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Rawson Lake Trail, Alberta

Distance: 4.4 miles round trip. Elevation change: 5,635 ft to 6,670 ft
Time to Lake: 1 hour 20 minutes
Total hike with stops: ~2.75 hours

Having spent the night in a humid and cool Jeep without enough blankets (83F at 8pm…40F at 12am) , we were ready to get outside and do some exploring. The Rawson Lake trail was first on our list. Not wanting to run into any early morning grazing bears, we were reluctant to begin closer to sunrise. We waited until around 9:30am to begin and at that point there was still only 1 other car in the parking lot and it didn’t look like they were heading up anytime soon. Advantage of being first up the trail: you have the place to yourself. Disadvantage to being first up the trail: you get to clear the spiderwebs hanging across the trail.

The trailhead is located at a parking lot next to Upper Kananaskis Lake and followed the shoreline for a bit with peak-a-boo views of the lake through the trees with a few larger openings. Not too far into the trail we crossed a flood damaged bridge at Sarrail Creek Falls. We stopped for a few minutes here to check out the view of the lake and the falls.

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Rock man looking out to Upper Kananaskis Lake along the Rawson Lake Trail
Canon EOS 6D, Tamron 24-70mm
45mm, f/8.0, 1/200 sec, ISO-100

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Sarrail Creek waterfall on the Rawson Lake Trail
Canon EOS 6D, Tamron 24-70mm
24mm, f/14, 1/20 sec, ISO-100

Shortly after the waterfall the trail begins to head steeply up the hillside into the forest. The sound of the waterfall disappeared pretty quickly. The trail was in pretty good shape and we stopped occasionally along the way up. It seemed like it was uphill for quite a while before leveling out.

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Hiking uphill through dense forest
Taken with a Samsung Galaxy S4

Once the trail leveled out we were able to pick up some speed. There were several places where flat logs were put in place of the dirt trail. We kept our eyes peeled for bears as we went through the forest. After an hour and 20 minutes or so we arrived at Rawson Lake. It was cloudy when we arrived, very quiet, and no one was around. It was a bit buggy close to the water and the sky wasn’t quite right for us to begin taking a time-lapse so we decided to explore the trail further along the lake.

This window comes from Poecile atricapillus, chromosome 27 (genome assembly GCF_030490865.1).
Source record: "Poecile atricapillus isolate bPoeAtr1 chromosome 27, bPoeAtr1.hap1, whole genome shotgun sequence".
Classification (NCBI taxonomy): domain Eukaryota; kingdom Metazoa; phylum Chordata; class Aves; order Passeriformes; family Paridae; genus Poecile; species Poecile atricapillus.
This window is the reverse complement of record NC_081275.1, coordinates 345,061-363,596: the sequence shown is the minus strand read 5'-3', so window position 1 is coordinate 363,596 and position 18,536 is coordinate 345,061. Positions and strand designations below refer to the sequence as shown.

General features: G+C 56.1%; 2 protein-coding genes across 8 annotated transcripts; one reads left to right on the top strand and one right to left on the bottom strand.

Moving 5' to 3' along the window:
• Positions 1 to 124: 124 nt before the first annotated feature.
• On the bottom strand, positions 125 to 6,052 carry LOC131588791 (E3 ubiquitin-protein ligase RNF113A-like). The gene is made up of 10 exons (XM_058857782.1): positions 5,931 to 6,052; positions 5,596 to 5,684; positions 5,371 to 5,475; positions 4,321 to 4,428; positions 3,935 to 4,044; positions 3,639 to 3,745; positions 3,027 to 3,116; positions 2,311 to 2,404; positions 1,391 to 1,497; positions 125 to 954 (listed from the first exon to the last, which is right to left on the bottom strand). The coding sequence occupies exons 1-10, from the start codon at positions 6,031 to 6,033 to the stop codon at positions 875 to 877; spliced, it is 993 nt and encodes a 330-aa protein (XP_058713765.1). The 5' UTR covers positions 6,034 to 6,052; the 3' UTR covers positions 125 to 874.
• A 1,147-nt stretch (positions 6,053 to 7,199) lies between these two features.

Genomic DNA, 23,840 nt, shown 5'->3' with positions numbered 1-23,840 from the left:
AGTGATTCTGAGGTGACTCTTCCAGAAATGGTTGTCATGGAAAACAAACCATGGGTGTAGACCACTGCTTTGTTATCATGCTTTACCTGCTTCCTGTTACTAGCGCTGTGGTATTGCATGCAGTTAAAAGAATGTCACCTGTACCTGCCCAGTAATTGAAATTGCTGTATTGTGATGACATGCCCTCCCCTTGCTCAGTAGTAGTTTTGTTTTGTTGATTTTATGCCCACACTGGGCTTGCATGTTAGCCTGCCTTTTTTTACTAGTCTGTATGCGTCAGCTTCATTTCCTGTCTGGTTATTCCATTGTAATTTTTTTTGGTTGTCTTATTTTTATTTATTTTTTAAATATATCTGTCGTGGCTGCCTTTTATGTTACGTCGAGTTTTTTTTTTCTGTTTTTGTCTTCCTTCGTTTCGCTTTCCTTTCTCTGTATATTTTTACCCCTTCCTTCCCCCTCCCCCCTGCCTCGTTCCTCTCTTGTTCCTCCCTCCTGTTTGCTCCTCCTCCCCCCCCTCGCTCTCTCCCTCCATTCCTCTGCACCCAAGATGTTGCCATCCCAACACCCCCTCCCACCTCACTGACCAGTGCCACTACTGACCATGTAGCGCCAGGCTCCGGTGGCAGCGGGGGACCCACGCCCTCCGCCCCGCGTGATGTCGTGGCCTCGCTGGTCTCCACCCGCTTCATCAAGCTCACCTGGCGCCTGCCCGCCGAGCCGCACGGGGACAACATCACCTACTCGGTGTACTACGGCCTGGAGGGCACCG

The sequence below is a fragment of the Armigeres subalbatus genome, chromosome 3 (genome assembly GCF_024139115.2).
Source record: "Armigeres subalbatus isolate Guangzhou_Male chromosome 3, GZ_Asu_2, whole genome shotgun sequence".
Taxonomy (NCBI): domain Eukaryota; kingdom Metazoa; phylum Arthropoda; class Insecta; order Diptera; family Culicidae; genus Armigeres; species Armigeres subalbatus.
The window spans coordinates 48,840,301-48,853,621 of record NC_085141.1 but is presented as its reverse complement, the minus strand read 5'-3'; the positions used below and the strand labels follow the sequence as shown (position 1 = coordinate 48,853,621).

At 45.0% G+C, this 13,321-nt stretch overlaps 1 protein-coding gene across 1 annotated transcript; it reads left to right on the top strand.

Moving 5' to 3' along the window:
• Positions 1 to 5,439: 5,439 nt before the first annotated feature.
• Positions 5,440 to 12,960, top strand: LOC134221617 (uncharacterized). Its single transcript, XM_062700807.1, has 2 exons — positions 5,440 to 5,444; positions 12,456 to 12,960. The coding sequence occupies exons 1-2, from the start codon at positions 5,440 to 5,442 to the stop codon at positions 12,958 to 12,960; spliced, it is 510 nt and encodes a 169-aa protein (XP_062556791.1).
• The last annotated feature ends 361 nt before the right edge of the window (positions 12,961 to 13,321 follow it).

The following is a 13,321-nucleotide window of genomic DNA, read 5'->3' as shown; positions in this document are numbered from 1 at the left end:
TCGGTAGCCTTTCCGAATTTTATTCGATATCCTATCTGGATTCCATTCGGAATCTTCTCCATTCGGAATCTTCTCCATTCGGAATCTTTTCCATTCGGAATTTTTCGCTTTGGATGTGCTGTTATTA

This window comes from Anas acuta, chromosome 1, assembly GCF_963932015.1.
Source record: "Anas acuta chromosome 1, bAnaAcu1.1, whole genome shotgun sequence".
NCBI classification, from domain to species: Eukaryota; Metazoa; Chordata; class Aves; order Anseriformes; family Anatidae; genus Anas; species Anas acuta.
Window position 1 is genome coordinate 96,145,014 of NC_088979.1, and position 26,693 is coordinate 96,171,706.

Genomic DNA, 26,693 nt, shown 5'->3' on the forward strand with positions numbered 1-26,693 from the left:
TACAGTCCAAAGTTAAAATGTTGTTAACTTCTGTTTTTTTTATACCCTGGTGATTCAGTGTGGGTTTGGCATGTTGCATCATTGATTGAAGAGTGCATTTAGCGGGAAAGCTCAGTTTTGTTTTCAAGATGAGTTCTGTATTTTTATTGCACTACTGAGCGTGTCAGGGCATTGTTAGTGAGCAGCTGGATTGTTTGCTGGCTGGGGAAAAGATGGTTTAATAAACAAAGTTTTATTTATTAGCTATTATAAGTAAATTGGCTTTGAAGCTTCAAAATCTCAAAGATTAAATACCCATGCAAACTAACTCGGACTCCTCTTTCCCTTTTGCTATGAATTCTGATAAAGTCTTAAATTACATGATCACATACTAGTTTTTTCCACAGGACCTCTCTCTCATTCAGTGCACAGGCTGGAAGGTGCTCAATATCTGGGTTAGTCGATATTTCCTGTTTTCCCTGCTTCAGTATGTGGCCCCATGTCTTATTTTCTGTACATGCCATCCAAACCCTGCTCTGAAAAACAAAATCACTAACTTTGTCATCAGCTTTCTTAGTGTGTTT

We followed the lake around the trail and stopped for a few pictures. We decided it was time for a snack break so Jess moved to get some food out of my pack. Just as he did that, I looked straight ahead and saw a grizzly less than 250 feet from where we stood! I could not believe my eyes. I had only ever seen a bear once in the wild, a black bear out in Colorado from very far away. This one was not far away and it was standing there staring at us. We looked back at it somewhat stunned. It took a couple of steps in our direction. We then began slowly walking backwards up the trail and right then it turned and walked off away from us. At this point we felt safe enough to try to steal a few snapshots of it. My camera was not ready so I lost time fumbling with it and only ended up with the blurry Sasquatch looking photo below, ha! And THAT was our introductory experience to the Canadian Rockies!

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Can you see the grizzly?

After that exciting experience we went back to where the trail meets the lake. On our way back we ran into a couple of girls heading out in the direction of the bear, so the polite and still excited folk we were, we warned them of the bear. We picked a spot along the shore and set up for a time-lapse and I took a few photos. The water was perfectly calm while we were there which made for some nice reflections. The morning light on the huge rock wall reflecting into the water made for a few nice shots. We have a pretty cool time-lapse from this place to process soon.

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Forest reflections at Rawson Lake
Canon EOS 6D, Tamron 24-70mm
47mm, f/14, 1/30 sec, ISO-100

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Rawson Lake
Canon EOS 6D, Tamron 24-70mm
24mm, f/7.1, 1/250 sec, ISO-100

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Rawson Lake
Canon EOS 6D, Tamron 24-70mm
38mm, f/7.1, 1/200 sec, ISO-100

Once we were done at the lake, we made it back down to the parking lot in about 50 minutes. We passed a lot of people heading up the trail as we were coming down. The lakeshore portion of the trail is also part of a trail that loops around the lake. Once we got down to that portion there were more families hiking along. After getting back to the parking lot we decided to enjoy a nice lunch with a view of Upper Kananaskis Lake followed by utilizing the wifi connection at the visitor’s center to tell everyone about our bear sighting!

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Post-hike lunch break overlooking Upper Kananaskis Lake
Canon EOS 6D, Tamron 24-70mm
24mm, f/7.1, 1/400 sec, ISO-100

 

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One thought on “Rawson Lake Trail, Alberta

  1. Pingback: Canadian Rockies Time-lapse | Stephanie Coffman Photography - Blog

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